If you don’t know where things are coming from, you cannot measure their impact. And saying you don’t know your impact won’t cut it with regulators, either.
In the discussion, Kutay Saritosun, head of marketing and communications at Bluesign, discussed the benefits of using a sustainable solutions provider, how the brands Bluesign works with are attaining their goals, and how the rest of the industry can follow in its footsteps.
The Switzerland-based sustainable solutions provider works closely with over 720 chemical suppliers, textile manufacturers and brands (also known as system partners) to reduce the impact on the textile industry, people and the environment.
“We’ve been working closely with chemical suppliers and manufacturers, assessing their production and facilities and giving them an action plan/roadmap to implement into their everyday use,” Saritosun said. “It is a system that facilities implement to reduce their impact on people and the environment, which leads to the labeling of chemical products, fabrics, buttons, zippers, etc.”
To be more accessible to small and medium-sized brands, Bluesign is also expanding its services by offering a new affordable tiered service for those with limited financial bandwidth.
“This is actually the first time we’re announcing it. We’ve got two different levels of services, both for brands and manufacturers at a different price point than our system partnership, which will then democratize access,” Saritosun said. “This is also great for those who are not ready for implementation but still want to use Bluesign expertise and services to measure and understand their impact.”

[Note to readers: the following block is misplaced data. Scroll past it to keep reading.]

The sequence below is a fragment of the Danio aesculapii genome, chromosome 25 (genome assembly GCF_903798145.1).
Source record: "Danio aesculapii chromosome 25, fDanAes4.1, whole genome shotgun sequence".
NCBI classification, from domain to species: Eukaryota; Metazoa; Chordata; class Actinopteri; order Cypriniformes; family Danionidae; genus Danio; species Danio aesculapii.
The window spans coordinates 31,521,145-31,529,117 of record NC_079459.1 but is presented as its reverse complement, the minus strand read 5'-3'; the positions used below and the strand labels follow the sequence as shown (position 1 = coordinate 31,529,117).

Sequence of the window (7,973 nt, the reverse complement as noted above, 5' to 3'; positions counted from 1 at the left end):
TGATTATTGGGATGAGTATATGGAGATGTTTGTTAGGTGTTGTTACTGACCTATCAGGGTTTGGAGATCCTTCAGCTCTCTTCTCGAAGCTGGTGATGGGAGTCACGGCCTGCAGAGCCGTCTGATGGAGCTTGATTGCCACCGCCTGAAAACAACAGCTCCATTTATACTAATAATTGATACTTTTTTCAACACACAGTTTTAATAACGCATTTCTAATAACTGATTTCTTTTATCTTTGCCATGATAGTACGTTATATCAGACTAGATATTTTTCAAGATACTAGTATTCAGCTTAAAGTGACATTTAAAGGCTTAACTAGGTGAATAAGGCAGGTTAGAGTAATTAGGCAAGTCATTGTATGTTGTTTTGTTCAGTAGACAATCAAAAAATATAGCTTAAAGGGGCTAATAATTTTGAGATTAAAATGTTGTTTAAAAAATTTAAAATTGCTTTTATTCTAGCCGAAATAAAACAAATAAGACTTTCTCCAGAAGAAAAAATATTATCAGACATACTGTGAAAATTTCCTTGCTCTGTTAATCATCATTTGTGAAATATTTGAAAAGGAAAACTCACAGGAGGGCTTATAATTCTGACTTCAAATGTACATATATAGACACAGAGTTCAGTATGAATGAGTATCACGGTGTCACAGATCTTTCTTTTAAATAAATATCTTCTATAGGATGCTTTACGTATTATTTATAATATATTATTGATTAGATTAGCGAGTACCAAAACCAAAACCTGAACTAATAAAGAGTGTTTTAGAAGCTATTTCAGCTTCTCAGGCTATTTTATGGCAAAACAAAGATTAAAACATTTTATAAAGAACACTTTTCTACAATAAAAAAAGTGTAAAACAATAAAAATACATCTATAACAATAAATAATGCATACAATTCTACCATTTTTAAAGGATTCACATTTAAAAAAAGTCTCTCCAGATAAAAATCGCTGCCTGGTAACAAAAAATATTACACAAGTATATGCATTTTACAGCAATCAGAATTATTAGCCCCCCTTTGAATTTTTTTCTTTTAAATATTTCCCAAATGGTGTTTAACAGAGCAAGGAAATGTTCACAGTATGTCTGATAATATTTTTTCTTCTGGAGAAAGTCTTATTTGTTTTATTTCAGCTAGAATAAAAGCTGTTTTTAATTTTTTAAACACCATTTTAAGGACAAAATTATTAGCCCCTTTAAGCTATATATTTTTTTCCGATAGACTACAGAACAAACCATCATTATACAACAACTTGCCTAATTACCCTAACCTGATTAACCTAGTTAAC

Knowing your supply chain is key to progression
One thing Bluesign looks at when doing an on-site assessment is resource efficiency so they can evaluate where the manufacturer is at regarding usage and emissions of water, energy, chemicals and carbon.
While Bluesign can measure impact and have a macro view of the progress the industry is making regarding sustainability goals, it is harder for the firm to track an individual brand’s progress efficiently if it don’t know the ins and outs of its own supply chain.
And too many don’t. Knowing the ins and outs of the supply chain allows brands to keep track of data verified by a third-party, set up corporate goals and track progress to see whether they are going to meet their target.
“First, you need to know your supply chain well and where your products are coming from. In fact, we do brand assessments for our system partner brands, and many of them don’t know where their goods are coming from,” Saritosun said. “And if you don’t know where things are coming from you cannot measure impact.”
Saritosun also pointed out that the Corporate Sustainability Due Diligence Directive is leading the way for a more sustainable industry in Europe. This directive will require brands to disclose actions taken toward identifying potential risks to people and the environment throughout the entire supply chain.
“This is very important because it says if you are a brand or retailer selling in Europe or if you’re a non-EU brand retailer selling in Europe, you have to declare your supply chain, understand the impact on your supply chain (environmental and social), and have an action plan put into place that shows how you plan on reducing your impact in your supply chain,” Saritosun said. “You won’t be able to just say ‘this is sustainable,’ or ‘this is responsible and 100 percent organic.’ You will need to have third-party certification to verify all the claims.”